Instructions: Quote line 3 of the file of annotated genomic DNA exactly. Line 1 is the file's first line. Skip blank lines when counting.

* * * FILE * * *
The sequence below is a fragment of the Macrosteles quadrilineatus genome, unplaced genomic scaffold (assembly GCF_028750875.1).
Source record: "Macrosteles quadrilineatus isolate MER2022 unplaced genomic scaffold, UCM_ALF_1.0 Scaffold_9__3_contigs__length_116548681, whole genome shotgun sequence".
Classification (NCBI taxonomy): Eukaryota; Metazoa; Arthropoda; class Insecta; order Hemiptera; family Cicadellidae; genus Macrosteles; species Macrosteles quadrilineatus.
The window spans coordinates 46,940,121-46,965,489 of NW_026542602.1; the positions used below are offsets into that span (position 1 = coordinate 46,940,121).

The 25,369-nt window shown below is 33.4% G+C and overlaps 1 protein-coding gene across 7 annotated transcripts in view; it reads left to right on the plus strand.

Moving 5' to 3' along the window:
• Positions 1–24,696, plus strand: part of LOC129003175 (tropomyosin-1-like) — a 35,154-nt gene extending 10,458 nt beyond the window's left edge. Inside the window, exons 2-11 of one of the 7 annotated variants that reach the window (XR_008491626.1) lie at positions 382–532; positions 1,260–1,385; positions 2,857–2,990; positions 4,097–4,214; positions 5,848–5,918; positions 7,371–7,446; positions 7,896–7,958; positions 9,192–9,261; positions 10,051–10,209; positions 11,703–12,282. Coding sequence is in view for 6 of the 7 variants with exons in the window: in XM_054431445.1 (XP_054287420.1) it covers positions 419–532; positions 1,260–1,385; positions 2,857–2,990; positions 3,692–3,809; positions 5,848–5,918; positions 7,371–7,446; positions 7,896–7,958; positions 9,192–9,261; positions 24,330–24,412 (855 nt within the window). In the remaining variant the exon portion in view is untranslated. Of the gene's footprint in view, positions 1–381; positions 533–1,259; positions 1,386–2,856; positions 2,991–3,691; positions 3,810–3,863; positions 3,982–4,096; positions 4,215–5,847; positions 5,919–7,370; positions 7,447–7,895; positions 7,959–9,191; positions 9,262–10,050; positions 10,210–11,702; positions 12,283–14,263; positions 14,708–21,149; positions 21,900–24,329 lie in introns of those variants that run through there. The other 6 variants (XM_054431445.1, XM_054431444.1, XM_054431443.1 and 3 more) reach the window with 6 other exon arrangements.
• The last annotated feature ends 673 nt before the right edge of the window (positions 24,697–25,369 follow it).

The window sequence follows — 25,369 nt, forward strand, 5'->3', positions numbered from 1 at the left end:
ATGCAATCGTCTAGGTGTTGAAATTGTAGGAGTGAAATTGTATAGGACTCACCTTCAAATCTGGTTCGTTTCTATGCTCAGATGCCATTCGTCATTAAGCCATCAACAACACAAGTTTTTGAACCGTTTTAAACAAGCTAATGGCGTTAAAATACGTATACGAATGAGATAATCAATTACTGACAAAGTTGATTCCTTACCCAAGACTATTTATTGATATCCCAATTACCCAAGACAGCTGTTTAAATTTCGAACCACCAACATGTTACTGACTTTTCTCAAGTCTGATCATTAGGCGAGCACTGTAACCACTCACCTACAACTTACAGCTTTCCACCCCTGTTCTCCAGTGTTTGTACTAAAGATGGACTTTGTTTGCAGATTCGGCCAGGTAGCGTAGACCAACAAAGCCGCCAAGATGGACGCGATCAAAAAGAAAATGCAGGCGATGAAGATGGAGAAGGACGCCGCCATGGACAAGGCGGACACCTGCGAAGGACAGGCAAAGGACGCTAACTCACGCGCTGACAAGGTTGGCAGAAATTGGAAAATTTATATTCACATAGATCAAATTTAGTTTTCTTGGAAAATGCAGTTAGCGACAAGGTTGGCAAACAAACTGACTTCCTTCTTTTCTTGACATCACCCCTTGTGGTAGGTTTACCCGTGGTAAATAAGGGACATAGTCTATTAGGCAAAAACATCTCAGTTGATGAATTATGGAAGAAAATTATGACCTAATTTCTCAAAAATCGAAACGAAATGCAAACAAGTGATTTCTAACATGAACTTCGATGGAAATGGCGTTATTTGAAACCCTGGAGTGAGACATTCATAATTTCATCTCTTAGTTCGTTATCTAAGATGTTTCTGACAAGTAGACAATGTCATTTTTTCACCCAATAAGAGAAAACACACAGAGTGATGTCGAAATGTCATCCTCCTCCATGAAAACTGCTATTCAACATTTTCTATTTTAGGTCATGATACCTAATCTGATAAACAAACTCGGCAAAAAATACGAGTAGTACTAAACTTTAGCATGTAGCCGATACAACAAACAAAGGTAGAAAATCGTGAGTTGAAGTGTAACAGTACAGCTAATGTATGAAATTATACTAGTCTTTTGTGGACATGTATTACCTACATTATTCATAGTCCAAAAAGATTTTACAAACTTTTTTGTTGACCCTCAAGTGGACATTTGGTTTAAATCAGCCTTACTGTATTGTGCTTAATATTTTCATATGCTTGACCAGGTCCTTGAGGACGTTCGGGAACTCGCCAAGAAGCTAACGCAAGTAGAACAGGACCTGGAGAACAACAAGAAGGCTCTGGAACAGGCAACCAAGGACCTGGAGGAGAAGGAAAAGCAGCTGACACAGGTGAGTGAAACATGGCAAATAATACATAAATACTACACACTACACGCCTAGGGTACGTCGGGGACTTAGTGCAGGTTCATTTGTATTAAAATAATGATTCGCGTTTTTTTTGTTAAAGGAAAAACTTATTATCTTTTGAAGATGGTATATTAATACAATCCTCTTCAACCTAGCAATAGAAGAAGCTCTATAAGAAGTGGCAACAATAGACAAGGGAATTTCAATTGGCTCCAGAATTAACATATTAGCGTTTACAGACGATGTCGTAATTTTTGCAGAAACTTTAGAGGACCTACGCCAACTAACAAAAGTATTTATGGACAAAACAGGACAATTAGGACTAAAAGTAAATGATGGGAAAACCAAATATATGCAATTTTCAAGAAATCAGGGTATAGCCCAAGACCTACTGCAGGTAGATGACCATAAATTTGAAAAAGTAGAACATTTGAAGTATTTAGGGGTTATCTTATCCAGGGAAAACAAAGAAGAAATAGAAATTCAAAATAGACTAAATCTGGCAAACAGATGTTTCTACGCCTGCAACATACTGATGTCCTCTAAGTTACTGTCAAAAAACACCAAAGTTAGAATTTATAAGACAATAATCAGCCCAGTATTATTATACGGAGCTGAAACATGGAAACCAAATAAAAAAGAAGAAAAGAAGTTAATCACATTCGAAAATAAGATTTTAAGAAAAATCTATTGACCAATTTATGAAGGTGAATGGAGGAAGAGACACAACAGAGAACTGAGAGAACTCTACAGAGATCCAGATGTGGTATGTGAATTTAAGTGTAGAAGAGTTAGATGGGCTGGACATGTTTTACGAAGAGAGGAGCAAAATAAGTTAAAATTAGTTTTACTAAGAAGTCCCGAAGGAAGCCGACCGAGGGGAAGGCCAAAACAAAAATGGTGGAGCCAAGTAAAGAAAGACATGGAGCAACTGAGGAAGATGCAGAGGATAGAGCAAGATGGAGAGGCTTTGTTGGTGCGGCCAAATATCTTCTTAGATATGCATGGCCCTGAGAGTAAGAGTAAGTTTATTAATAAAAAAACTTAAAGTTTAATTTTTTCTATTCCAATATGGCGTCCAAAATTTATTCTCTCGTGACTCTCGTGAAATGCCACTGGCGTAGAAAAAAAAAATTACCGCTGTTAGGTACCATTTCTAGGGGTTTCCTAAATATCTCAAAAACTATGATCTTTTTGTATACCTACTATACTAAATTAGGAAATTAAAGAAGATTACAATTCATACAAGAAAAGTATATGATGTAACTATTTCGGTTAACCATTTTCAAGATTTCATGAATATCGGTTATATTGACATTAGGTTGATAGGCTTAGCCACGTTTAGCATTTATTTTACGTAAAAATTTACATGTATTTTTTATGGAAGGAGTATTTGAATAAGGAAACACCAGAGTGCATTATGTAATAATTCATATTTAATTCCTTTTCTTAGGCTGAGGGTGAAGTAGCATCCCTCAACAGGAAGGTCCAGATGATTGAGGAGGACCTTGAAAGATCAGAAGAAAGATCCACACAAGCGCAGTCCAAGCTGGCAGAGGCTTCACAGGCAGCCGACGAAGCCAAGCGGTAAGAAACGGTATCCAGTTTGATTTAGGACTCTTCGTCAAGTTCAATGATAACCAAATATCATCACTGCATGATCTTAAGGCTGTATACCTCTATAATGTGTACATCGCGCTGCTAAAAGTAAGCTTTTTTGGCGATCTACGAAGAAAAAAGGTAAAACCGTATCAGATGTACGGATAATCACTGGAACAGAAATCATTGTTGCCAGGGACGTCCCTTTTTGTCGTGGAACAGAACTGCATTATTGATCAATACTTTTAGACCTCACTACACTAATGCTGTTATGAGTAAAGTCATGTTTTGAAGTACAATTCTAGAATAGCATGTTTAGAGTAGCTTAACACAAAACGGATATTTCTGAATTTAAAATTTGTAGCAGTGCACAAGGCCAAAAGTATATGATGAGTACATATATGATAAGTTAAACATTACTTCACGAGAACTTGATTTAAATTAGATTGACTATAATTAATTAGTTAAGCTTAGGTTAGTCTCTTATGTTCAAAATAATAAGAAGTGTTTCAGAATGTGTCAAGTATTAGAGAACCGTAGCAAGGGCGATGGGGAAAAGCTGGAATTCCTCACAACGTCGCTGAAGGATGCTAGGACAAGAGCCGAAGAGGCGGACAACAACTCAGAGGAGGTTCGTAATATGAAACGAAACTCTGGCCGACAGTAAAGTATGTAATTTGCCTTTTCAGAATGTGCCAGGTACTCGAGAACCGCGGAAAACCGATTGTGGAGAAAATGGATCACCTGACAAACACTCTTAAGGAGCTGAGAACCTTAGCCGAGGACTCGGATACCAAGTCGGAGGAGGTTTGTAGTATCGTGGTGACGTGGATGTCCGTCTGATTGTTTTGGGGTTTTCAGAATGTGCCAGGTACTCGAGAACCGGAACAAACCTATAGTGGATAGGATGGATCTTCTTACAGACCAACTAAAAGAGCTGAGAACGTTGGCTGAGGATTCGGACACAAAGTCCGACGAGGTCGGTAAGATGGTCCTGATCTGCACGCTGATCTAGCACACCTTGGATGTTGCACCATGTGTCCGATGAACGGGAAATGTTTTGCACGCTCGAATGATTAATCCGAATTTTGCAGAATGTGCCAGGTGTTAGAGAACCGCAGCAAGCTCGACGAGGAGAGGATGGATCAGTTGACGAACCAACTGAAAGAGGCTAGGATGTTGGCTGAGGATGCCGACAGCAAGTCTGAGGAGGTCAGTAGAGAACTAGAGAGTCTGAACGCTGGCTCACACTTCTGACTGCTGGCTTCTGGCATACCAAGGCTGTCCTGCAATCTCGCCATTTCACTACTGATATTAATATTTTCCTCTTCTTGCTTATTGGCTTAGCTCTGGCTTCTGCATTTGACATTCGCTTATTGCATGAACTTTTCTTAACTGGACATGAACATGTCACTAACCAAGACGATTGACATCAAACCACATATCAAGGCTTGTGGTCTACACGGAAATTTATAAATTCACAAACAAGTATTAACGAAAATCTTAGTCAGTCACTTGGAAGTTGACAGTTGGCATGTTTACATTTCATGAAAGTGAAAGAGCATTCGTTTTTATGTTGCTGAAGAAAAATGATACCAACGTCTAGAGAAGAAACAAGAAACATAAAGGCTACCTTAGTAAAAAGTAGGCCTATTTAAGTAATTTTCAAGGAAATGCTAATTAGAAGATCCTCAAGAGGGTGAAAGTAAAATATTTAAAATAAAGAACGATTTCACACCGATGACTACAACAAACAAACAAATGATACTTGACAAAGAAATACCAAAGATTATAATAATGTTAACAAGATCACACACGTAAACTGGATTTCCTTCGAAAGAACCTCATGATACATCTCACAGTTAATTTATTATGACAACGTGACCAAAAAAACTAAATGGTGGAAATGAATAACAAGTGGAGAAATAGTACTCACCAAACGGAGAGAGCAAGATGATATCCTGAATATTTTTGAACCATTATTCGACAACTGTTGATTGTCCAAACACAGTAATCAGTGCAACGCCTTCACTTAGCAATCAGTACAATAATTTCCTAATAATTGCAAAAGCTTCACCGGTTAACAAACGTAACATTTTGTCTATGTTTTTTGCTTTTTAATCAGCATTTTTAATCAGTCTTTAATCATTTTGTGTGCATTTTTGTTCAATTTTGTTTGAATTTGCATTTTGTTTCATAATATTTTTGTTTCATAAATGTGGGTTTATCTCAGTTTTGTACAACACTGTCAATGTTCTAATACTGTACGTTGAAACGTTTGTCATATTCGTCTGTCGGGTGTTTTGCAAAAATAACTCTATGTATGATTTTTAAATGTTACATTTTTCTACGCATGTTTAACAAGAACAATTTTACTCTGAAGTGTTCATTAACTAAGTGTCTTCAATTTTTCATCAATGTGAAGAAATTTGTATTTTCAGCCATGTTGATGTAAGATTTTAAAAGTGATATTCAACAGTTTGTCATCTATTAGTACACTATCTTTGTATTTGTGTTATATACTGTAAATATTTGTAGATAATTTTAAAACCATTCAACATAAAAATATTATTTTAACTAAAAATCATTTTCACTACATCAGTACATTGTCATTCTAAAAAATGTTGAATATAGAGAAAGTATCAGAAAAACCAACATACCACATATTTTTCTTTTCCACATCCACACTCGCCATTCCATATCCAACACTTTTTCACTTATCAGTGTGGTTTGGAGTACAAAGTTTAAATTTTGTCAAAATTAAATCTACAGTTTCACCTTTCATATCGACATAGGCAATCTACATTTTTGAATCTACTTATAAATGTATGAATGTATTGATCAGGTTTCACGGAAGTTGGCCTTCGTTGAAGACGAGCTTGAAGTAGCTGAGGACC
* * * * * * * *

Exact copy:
Classification (NCBI taxonomy): Eukaryota; Metazoa; Arthropoda; class Insecta; order Hemiptera; family Cicadellidae; genus Macrosteles; species Macrosteles quadrilineatus.